Chairs in our study reflected a high degree of sophistication when defining optimal diversity for their departments. In some cases, their understanding of diversity moved beyond traditional definitions of the broad palette of diversity to implicate notions of power, privilege, and social stratification. Chairs of psychology, sociology, educational leadership, and women’s studies were particularly aware of the impact of differential power based on demographic differences. Some had done groundbreaking work in the field of diversity themselves. For example, a white female chair of higher education in a western public research university identified two distinct strands in the definition of diversity:

When I think about diversity I think about it in two ways. One is equated with difference, in terms of race, in terms of class, in terms of sexual orientation, and also even diversity of ideas and disciplinary differences. … Another component of diversity goes way beyond difference, in that, when I think about diversity I also really think about power and privilege difference and sort of underlying constructs that go with diversity that privilege certain groups over others. …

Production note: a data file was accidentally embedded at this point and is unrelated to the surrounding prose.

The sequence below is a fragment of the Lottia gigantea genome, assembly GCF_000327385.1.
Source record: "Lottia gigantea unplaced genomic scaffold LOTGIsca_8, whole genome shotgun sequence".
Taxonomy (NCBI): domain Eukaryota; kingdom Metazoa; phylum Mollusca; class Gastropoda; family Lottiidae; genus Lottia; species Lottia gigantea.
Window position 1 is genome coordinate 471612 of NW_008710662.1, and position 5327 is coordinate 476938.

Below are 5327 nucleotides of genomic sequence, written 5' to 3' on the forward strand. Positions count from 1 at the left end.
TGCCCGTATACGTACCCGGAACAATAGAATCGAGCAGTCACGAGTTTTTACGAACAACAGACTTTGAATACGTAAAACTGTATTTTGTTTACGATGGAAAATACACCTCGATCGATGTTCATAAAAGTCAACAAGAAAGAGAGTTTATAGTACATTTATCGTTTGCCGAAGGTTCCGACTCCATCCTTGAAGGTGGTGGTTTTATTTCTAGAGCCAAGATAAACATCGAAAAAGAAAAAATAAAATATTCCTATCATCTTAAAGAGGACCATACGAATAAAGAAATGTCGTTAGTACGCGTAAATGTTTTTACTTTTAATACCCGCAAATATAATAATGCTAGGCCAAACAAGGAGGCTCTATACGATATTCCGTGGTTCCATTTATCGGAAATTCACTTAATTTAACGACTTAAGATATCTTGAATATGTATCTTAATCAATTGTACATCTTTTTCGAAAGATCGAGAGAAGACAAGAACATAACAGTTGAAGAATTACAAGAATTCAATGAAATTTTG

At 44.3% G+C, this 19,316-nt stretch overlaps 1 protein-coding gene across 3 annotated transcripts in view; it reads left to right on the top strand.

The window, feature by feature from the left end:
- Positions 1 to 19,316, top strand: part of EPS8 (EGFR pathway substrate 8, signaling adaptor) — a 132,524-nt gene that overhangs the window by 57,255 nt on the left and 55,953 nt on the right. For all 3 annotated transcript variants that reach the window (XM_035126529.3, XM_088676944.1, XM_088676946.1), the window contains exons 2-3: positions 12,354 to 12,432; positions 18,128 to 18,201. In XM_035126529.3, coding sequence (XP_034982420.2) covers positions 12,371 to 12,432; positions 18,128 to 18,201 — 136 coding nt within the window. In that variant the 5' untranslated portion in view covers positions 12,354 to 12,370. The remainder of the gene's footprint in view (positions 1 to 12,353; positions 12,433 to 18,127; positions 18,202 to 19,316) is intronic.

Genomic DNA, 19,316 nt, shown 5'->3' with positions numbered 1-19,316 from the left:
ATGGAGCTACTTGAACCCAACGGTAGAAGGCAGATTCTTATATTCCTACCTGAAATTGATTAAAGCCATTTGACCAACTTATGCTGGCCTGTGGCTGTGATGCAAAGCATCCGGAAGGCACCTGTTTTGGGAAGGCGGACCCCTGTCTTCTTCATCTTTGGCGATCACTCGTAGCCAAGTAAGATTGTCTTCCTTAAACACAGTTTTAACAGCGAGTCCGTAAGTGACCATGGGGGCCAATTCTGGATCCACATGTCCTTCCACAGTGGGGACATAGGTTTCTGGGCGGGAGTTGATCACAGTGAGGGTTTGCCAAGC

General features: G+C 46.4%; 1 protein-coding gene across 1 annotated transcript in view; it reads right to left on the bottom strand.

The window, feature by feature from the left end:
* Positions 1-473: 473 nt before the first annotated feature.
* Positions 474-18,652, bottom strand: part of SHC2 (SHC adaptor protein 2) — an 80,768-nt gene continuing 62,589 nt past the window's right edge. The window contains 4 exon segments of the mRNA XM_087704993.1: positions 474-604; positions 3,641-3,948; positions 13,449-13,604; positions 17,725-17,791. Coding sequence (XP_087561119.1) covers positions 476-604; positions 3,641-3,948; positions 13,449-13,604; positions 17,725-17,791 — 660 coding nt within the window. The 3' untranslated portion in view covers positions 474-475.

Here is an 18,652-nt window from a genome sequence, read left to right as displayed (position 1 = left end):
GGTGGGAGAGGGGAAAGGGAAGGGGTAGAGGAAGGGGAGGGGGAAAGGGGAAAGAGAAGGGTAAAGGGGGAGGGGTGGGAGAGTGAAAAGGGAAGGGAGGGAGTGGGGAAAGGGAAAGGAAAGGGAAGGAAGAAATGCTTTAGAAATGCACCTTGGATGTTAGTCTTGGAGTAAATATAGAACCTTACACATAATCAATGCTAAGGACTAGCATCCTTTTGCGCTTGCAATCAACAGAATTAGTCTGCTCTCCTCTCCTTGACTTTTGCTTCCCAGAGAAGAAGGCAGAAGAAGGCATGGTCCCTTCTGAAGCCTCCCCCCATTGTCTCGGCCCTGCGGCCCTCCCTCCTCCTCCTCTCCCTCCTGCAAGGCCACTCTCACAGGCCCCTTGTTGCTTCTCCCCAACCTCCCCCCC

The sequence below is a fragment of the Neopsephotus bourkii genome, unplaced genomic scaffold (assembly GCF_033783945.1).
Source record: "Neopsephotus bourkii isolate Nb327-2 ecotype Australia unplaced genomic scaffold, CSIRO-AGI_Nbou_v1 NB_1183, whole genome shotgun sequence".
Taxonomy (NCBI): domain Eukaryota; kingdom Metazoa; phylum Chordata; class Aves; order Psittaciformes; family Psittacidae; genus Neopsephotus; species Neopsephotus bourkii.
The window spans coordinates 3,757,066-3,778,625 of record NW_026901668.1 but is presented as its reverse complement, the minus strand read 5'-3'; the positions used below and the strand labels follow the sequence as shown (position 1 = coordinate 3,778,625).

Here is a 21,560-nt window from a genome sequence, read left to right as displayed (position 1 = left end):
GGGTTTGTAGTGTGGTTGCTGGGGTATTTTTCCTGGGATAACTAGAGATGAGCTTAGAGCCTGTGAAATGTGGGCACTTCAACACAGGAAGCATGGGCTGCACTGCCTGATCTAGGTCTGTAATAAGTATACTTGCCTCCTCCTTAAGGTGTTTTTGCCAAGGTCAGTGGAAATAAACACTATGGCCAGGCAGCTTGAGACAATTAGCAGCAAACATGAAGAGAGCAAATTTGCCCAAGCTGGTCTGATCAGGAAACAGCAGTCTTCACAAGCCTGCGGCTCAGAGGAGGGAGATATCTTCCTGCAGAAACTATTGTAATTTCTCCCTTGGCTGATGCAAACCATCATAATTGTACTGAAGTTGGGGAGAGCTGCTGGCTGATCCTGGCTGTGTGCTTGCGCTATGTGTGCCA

Yet despite this level of sophistication among individual chairs, our overall findings indicate that the implementation of diversity in higher education still remains, to some degree, uncharted territory. The area of department chair leadership is a prime example. Institutions of higher education often may not have clearly identified a clear and cohesive institutional strategy that recognizes, supports, and operationalizes the chair’s critical role in diversity transformation. As a result, the chair’s diversity journey can be compared to setting out on a lonely, dirt road rather than a paved highway, without clear directional signs and a lack of certainty as to where and when he or she will arrive at the destination. Such journeys are inevitably bumpy, at best, without the guidance of institutional markers and resources to guide the chair toward an institutional destination.